Beginning in 1968, while campaigning to repeal all state abortion laws, a prominent abortionist named Bernard Nathanson fabricated statistics and made up false stories to advance his cause. His aim was to frame the abortion debate to make it seem like compassion positively demanded legalization.

Nathanson and his team at the National Association for the Repeal of the Abortion Laws (it lives on today as NARAL) made up the statistic that there were 1 million illegal abortions in the United States annually. Nathanson knew this was more than 10 times the real figure, but he wanted to make the situation seem dire.

He also created, from whole cloth, a claim you still hear today — that 10,000 women were dying in the U.S. from illegal, back-alley abortions every year before Roe. Nathanson was well aware that the true figure was 200 to 250. He inflated this terrible statistic by a factor of 40 or 50 to win sympathy.

We know all about Nathanson’s lies and distortions because he confessed them. After a long career as an abortionist, during which he was personally responsible for 75,000 abortions, he experienced a total conversion, rejected abortion, and revealed the truth about what by that time had grown into a $500 million national abortion industry.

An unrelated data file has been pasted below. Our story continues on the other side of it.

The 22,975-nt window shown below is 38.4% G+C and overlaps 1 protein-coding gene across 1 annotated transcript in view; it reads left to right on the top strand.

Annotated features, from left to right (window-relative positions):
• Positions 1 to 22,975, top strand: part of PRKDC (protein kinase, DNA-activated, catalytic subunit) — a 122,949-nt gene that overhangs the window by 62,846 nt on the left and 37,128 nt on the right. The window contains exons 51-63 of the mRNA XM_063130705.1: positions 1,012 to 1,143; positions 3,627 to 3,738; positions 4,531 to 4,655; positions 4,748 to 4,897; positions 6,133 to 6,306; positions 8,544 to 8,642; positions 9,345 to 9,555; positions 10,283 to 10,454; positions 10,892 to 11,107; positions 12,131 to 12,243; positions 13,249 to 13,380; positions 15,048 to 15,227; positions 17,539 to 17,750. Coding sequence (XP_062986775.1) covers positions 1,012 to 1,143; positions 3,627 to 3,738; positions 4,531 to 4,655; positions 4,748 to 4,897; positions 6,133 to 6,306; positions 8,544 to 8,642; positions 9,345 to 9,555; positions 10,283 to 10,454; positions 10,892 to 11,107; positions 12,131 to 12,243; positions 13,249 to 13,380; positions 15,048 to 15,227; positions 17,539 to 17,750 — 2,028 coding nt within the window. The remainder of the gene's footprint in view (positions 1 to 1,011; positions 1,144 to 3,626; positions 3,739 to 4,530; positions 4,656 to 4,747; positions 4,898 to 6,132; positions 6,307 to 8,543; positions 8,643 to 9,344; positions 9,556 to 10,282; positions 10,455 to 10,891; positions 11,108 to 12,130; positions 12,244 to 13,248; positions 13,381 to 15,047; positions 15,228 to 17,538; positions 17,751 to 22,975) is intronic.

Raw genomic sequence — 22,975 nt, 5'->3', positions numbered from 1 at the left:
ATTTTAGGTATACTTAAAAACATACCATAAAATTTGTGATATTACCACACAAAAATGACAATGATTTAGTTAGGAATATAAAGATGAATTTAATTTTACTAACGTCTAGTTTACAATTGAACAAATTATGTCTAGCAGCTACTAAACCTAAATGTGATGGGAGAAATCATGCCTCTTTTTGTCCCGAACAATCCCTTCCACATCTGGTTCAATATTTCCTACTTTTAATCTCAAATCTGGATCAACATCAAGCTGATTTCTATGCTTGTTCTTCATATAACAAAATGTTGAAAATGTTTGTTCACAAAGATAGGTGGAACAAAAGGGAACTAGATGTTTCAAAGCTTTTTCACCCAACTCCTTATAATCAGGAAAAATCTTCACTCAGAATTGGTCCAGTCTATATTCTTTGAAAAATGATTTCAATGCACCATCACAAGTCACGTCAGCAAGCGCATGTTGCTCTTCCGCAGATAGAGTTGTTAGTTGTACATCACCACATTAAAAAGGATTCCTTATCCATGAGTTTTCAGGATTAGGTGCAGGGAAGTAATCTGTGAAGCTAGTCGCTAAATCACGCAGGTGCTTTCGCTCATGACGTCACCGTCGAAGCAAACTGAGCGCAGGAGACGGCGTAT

It was therefore familiar this week when President Joe Biden repeated an unverified story about a 10-year-old girl supposedly denied an abortion in Ohio, where the procedure is banned after six weeks of pregnancy.

The story had originated a week earlier in the Indianapolis Star, with a local abortionist as its only source. That source was Caitlin Bernard, an Indianapolis abortionist who was given responsibility for this Ohio girl’s care. She has since been slapped with a privacy violation for trying to turn this little girl’s sad story into a political coup.

Ohio Attorney General Dave Yost has pointed out that his state’s abortion law contains exceptions for the “life of the mother” and “irreversible impairment of a major bodily function,” which would have covered such a case as the one Biden described. So, contrary to the original story, this girl was evidently not taken to Indiana because Ohio law bans such a procedure.

Full story at Washington Examiner.